From Intervention to the Dayton Agreement, 1992–1995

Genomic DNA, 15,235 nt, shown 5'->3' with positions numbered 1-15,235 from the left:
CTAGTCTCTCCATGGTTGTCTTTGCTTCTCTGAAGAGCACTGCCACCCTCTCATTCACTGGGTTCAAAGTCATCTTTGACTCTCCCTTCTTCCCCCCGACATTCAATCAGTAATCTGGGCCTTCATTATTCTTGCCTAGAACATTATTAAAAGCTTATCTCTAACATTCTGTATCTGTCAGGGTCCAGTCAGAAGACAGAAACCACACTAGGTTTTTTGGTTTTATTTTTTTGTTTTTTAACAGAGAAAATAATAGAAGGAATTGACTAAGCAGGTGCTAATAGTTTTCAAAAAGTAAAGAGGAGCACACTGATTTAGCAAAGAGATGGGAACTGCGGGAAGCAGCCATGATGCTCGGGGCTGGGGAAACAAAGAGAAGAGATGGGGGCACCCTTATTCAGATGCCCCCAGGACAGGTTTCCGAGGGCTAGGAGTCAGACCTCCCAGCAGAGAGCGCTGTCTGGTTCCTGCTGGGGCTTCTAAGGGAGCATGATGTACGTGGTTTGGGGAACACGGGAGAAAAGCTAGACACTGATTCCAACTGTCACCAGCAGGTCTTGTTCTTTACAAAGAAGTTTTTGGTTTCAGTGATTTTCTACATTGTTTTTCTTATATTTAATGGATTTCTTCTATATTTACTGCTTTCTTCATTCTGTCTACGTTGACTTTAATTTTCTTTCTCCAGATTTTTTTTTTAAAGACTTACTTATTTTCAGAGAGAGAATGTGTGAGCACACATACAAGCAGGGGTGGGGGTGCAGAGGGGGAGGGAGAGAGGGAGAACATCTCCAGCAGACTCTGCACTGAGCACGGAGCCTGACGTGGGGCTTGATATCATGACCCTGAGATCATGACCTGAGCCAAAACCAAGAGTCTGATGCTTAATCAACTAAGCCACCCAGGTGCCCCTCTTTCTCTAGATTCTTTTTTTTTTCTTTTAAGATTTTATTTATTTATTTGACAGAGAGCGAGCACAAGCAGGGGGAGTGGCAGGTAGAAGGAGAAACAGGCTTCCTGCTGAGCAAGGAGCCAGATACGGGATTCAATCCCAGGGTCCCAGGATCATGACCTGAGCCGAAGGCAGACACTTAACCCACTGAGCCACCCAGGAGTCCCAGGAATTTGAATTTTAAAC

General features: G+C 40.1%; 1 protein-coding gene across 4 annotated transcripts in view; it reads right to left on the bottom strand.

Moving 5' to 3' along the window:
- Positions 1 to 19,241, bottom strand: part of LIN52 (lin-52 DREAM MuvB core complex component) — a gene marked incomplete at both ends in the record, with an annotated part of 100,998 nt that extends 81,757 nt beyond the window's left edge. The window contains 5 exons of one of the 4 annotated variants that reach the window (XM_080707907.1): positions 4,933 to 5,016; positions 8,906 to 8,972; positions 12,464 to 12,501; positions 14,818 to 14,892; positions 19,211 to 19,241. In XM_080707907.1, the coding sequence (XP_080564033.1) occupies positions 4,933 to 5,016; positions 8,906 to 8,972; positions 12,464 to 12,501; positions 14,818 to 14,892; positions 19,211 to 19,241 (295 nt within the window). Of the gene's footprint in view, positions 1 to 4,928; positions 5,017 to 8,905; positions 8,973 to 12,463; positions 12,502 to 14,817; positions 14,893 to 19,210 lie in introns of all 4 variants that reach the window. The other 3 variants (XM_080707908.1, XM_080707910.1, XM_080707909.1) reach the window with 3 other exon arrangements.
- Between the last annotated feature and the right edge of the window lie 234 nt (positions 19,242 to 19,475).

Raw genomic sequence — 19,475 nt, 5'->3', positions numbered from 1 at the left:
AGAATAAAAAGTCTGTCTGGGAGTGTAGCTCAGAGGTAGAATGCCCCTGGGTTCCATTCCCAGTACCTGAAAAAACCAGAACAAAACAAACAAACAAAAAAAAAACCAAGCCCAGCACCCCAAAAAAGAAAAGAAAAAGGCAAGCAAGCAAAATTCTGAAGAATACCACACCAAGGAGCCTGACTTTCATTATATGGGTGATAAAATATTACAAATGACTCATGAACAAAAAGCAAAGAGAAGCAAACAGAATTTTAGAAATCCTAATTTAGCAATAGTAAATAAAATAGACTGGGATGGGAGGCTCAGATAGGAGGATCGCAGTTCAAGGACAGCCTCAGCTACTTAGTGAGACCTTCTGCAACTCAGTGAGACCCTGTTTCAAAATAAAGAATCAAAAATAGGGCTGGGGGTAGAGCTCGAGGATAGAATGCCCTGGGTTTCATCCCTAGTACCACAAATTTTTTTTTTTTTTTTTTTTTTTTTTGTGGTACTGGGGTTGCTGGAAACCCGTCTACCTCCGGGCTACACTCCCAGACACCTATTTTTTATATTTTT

This chapter investigates cooperation between NATO and the UN Protection Force (UNPROFOR) during the Bosnian War. It argues that the level of cooperation depended on the organizations’ resource dependence perceptions: In a first phase from July 1992 to July 1995, NATO and the UN adopted a dysfunctional “dual key” procedure for the authorization of air strikes to protect designated safe areas for civilians from attack. The agreement reflected most member states’ assessments that closer coordination of UN ground forces with NATO air power was unnecessary for attaining the modest goal of conflict containment. The July 1995 massacre at Srebrenica dramatically altered this perception. In a second phase from late July to December 1995, both organizations overhauled the dual key mechanism and cooperated closely during NATO’s sustained air campaign against Bosnian Serb forces, which laid the ground for the December 1995 Dayton Peace Accords.
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